How to Create a Mac Menu Bar App With NSPopover

Published June 15, 2020

In this tutorial I'm going to walk you through creating a menu bar app for macOS, which displays a custom view inside an NSPopover.

The goal of this tutorial

Basic Set Up

In Xcode, go to File > New > Project… then select App from the macOS tab and click Next. Fill in the project details as you like, click Next again, choose where to save the project and click Create.

To be a proper menu bar app, the interface should only be accessible from the menu bar. To archive this we need to hide the dock icon and main window. First, simply open the Main.Storyboard file of the project then select and delete the Window Controller Scene (not the View Controller Scene). This will prevent the main window from displaying.

To disable the dock icon, open the Info.plist file of the project and add Application is agent (UIElement) as a new key and set its value to YES.

Before we move on to the fun stuff, let's just take care of one more thing. In order to display an NSPopover, we will need a reference to an NSViewController, so let's quickly set up a way to get one.

Open the Main.Storyboard again, select the View Controller Scene and click the small triangular disclosure button on the left to reveal its View Controller object. Select that, and then in the Identity Inspector (press Option + Command + 4 to show the inspector) make sure the Storyboard ID property is set to "ViewController".

Now jump over to the ViewController.swift file and add the following inside the ViewController class.

static func newInsatnce() -> ViewController {
    let storyboard = NSStoryboard(name: NSStoryboard.Name("Main"), bundle: nil)
    let identifier = NSStoryboard.SceneIdentifier("ViewController")
    guard let viewcontroller = storyboard.instantiateController(withIdentifier: identifier) as? ViewController else {
        fatalError("Unable to instantiate ViewController in Main.storyboard")
    return viewcontroller

I won't explain this in great detail as we have bigger fish to fry, suffice to say it's a convenience method we will use later to create an instance of the ViewController class from our main storyboard. Once finished, this class will be the main interface for your app and can be customised as needed.

Displaying the Popover

Enough of the tedious stuff, let's get a popover going already!

Go to the AppDelegate.swift file and copy the following inside and at the top of the AppDelegate class.

let statusItem = NSStatusBar.system.statusItem(withLength:NSStatusItem.squareLength)

This code asks the system to create and return a new, empty status item object of a specified width.

Menu items that occupy the right side of the macOS status bar are called status items, those on the left - used to perform actions in the currently focused application - are just referred to as menu items (NSMenuItem and NSStatusItem respectively).

For the length parameter we pass in NSStatusItem.squareLength to make the item as wide as it is heigh (a.k.a square).

Now that we have a reference to the newly created status bar item, we can customise its appearance and listen for click events.

Add the following inside the applicationDidFinishLaunching function, still in AppDelegate.swift.

if let button = self.statusItem.button {
    button.image = NSImage(named: NSImage.Name("ExampleMenuBarIcon"))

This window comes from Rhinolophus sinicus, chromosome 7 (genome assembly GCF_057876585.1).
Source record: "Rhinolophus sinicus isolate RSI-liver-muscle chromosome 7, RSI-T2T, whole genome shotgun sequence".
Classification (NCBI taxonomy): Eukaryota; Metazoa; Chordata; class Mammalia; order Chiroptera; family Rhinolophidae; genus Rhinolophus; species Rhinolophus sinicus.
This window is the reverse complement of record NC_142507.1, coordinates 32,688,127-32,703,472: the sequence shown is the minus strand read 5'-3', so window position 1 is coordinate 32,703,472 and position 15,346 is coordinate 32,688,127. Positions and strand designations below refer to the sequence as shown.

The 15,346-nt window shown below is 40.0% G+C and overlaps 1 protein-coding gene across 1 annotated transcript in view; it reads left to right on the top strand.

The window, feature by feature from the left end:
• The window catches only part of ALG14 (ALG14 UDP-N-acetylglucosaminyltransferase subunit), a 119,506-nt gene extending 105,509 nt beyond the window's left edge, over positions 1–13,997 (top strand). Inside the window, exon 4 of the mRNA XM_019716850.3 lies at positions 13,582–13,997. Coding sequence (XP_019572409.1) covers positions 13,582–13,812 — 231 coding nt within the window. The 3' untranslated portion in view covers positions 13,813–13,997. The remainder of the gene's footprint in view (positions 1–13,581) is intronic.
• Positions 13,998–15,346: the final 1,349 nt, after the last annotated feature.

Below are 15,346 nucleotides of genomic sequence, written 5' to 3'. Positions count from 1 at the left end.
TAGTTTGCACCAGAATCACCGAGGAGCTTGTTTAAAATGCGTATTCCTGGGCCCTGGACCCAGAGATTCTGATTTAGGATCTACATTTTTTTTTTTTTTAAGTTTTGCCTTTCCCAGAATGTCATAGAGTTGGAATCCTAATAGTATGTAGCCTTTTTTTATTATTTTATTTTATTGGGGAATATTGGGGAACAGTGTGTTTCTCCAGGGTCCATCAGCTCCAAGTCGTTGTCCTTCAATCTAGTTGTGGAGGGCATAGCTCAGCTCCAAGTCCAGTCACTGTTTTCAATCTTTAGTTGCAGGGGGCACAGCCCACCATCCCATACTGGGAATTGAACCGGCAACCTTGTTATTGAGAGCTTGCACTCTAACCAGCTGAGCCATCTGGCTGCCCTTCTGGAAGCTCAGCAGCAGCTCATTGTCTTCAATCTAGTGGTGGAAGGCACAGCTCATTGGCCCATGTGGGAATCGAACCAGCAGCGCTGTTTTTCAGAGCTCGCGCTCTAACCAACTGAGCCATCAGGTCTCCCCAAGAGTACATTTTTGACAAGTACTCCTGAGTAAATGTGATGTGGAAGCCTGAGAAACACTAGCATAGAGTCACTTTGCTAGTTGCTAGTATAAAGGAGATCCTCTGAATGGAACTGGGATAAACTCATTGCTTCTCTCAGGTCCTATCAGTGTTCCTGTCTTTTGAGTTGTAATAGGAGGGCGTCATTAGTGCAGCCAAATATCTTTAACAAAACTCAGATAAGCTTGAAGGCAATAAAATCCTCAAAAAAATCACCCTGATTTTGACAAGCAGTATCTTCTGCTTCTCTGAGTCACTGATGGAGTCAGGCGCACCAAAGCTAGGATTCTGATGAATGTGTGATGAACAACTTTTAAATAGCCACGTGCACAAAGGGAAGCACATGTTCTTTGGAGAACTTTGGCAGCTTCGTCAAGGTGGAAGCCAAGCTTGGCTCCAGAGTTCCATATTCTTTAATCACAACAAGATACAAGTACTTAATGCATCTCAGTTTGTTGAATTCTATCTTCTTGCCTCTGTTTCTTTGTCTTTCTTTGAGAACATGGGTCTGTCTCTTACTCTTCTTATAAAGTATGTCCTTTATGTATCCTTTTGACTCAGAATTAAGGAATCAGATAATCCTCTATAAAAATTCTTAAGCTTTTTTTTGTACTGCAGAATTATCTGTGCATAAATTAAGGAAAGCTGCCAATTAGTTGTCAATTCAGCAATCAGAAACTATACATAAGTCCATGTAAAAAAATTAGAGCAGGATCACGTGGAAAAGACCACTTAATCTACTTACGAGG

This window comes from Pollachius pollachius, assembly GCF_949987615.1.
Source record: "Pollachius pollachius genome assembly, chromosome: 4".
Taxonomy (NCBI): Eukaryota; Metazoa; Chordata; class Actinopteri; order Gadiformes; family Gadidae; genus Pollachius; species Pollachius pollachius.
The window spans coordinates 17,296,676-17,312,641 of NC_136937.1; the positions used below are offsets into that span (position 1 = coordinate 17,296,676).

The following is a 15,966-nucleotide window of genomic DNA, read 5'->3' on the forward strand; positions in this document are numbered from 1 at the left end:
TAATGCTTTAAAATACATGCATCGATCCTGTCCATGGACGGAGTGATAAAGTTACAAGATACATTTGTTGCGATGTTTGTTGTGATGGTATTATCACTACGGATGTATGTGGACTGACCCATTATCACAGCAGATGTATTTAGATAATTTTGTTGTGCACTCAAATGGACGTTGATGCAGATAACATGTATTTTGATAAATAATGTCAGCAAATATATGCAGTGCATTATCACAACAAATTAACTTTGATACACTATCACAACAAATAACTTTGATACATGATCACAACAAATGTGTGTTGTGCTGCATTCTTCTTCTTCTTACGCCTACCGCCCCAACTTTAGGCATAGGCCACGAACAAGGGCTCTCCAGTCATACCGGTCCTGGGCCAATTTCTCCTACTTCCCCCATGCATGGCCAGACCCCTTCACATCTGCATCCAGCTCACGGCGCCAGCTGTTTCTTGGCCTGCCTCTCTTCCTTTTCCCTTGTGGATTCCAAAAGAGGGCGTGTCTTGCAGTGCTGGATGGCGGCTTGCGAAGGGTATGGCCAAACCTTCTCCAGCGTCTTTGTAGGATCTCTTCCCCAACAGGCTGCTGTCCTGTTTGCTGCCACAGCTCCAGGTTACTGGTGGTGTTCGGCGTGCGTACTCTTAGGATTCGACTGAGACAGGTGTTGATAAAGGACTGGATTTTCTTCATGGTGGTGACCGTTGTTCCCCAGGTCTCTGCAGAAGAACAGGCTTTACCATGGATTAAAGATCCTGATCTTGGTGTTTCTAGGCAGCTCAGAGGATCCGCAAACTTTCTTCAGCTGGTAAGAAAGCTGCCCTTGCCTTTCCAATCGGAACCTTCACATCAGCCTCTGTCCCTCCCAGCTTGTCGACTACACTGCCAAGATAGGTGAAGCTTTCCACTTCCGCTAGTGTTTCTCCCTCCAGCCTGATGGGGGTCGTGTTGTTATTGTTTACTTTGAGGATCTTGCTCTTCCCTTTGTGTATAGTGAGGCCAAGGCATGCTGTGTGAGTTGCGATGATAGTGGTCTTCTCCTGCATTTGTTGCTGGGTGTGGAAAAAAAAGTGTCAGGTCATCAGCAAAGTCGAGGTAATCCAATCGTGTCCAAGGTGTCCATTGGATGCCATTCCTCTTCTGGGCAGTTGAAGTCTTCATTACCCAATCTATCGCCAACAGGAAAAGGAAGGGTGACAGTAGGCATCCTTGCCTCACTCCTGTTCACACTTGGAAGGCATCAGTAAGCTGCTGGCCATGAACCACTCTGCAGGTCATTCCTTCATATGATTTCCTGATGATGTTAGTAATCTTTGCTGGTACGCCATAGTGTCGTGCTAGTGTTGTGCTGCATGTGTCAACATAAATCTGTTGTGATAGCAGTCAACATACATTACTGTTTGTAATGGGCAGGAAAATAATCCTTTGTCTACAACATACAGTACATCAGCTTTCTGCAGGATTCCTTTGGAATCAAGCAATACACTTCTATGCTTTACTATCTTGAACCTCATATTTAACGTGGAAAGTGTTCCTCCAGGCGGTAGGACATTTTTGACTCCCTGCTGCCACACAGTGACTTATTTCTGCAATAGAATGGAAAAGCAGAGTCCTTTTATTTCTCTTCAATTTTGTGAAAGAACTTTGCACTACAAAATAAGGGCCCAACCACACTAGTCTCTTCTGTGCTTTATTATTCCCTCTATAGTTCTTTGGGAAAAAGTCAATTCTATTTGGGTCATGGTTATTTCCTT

button.action = #selector(AppDelegate.togglePopover(_:))

Here we are getting a reference to the NSStatusBarButton object of the status item and setting its image to a custom one.

Make sure you have an image set inside the Assets.xcassets folder with a @2x image of size 32x32px, and use its name in place of "ExampleMenuBarIcon".

We then set the button's action to trigger the togglePopover function, that we will write next, to fire whenever the status item is clicked.

Add the following function inside and at the bottom of the AppDelegate class.

@objc func togglePopover(_ sender: NSStatusItem) {

Now that we are capturing click events, it's finially time to display the promised popover. Add an initialised NSPopover variable under the status item declaration, still inside AppDelegate.swift, like so:

let popover = NSPopover()

And then add the following two lines at the end of the applicationDidFinishLaunching function:

self.popover.contentViewController = ViewController.newInsatnce()
self.popover.animates = false

The first line sets the content of the popover to be a new instance of the ViewController class, using the convenience method we set up earlier. The second just prevents the popover from animating when opened or closed, which I find distracting.

Now add the following function at the end of the on AppDelegate class:

func showPopover(sender: Any?) {
    if let button = self.statusItem.button { button.bounds, of: button, preferredEdge: NSRectEdge.minY)

func closePopover(sender: Any?)  {

As the names suggest, these will be used to actually show and hide the popover.

Now add the following inside the previously written and empty togglePopover function.

if self.popover.isShown {
    closePopover(sender: sender)
else {
    showPopover(sender: sender)

This code will trigger the appropriate action - either open or close - depending on the current status of the popover, creating the toggling behaviour.

That's it! Now try to build and run. If everything was set up correctly, you should see a status icon with your custom icon, that when clicked shows and hides a view inside a popover.

Demo code is available here, which also includes a simple EventMonitor class that ensures the popover is dismissed when the user clicks outside its bounds. As well as some commented out code that could be used to capture right mouse click events, which you might want use to display a separate view upon detection of that action.